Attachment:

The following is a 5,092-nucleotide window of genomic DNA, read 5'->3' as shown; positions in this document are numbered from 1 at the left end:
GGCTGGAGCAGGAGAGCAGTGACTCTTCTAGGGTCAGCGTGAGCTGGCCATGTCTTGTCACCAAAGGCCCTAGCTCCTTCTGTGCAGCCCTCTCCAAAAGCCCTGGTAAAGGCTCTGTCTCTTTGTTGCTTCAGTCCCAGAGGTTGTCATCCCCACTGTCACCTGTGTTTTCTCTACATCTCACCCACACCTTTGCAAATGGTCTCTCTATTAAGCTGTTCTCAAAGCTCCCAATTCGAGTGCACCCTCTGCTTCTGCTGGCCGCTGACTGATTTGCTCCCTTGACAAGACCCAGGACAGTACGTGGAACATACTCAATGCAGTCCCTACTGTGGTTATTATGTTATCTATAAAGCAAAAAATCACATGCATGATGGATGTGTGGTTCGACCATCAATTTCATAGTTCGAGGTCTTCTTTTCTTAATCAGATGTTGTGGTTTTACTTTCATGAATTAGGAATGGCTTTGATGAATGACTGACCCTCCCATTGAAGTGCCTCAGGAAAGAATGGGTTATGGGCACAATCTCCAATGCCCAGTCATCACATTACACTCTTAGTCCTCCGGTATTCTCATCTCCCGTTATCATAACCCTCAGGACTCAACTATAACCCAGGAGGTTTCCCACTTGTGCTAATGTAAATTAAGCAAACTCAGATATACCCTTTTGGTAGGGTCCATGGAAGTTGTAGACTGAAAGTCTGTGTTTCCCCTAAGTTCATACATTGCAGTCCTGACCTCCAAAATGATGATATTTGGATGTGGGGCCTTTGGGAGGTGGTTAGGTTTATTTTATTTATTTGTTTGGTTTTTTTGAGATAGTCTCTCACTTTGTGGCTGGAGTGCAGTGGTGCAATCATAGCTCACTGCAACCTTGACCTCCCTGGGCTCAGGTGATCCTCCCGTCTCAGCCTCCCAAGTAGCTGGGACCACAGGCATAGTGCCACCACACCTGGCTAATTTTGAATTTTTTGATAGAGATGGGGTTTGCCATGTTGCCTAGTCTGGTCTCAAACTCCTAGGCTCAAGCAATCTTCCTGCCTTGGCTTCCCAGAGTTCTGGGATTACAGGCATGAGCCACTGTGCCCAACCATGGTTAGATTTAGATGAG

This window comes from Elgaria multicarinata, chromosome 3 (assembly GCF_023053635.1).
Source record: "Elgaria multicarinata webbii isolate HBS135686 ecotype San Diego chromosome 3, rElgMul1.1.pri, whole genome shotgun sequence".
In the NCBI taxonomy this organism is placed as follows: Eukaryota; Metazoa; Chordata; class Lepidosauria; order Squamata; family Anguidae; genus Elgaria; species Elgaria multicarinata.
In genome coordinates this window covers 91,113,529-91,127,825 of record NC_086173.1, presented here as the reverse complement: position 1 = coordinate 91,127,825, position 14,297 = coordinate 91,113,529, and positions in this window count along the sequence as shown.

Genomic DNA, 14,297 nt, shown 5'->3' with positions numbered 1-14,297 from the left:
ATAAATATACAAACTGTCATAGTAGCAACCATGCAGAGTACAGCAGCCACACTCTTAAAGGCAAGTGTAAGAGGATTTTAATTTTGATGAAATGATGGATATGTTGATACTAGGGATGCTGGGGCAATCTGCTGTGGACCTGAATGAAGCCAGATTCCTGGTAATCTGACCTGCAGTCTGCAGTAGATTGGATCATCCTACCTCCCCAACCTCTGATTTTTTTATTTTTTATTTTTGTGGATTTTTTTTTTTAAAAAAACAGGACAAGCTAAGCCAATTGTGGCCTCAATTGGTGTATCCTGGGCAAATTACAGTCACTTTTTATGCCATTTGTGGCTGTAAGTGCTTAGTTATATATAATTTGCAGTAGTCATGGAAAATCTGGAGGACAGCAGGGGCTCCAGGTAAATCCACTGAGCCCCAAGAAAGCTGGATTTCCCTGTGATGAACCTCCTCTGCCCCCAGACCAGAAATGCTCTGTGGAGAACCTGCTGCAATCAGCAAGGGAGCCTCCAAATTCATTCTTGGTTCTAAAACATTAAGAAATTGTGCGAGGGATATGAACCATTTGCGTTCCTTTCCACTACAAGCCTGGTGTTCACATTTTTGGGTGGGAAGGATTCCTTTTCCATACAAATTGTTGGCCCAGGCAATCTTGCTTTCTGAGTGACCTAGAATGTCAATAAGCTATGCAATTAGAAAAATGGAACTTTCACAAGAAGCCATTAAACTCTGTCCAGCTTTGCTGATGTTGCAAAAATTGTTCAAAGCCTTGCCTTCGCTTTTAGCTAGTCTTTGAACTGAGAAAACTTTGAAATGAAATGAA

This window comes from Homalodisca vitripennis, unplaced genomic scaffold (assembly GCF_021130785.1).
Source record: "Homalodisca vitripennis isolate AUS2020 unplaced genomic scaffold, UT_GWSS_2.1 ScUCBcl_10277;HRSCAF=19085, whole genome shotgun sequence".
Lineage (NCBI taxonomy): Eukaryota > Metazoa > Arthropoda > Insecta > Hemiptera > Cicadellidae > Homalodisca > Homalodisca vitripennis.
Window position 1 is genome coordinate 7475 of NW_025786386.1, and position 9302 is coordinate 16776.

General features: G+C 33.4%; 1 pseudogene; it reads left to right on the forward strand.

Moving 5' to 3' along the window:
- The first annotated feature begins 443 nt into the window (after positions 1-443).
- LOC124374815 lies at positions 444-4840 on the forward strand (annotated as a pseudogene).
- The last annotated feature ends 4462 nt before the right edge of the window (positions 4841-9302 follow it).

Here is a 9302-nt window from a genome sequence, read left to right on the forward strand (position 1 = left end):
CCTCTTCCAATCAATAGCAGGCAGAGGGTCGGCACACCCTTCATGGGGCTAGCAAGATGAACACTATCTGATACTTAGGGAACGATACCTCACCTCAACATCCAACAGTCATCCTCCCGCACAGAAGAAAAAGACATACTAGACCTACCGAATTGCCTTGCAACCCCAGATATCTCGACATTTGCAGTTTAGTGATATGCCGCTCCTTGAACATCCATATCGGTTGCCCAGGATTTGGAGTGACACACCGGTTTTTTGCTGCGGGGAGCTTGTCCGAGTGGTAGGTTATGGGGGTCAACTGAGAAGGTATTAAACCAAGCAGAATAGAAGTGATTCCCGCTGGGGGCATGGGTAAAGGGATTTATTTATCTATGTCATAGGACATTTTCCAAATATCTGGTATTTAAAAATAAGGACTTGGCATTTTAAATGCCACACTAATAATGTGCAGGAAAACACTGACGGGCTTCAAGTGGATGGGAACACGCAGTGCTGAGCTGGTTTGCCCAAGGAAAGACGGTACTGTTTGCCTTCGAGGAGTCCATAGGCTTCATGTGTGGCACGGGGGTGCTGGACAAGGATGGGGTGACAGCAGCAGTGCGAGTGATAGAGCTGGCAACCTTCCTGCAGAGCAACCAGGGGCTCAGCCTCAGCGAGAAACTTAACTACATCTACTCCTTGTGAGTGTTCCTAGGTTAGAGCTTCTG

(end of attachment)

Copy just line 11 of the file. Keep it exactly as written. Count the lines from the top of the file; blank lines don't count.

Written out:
Lineage (NCBI taxonomy): Eukaryota > Metazoa > Arthropoda > Insecta > Hemiptera > Cicadellidae > Homalodisca > Homalodisca vitripennis.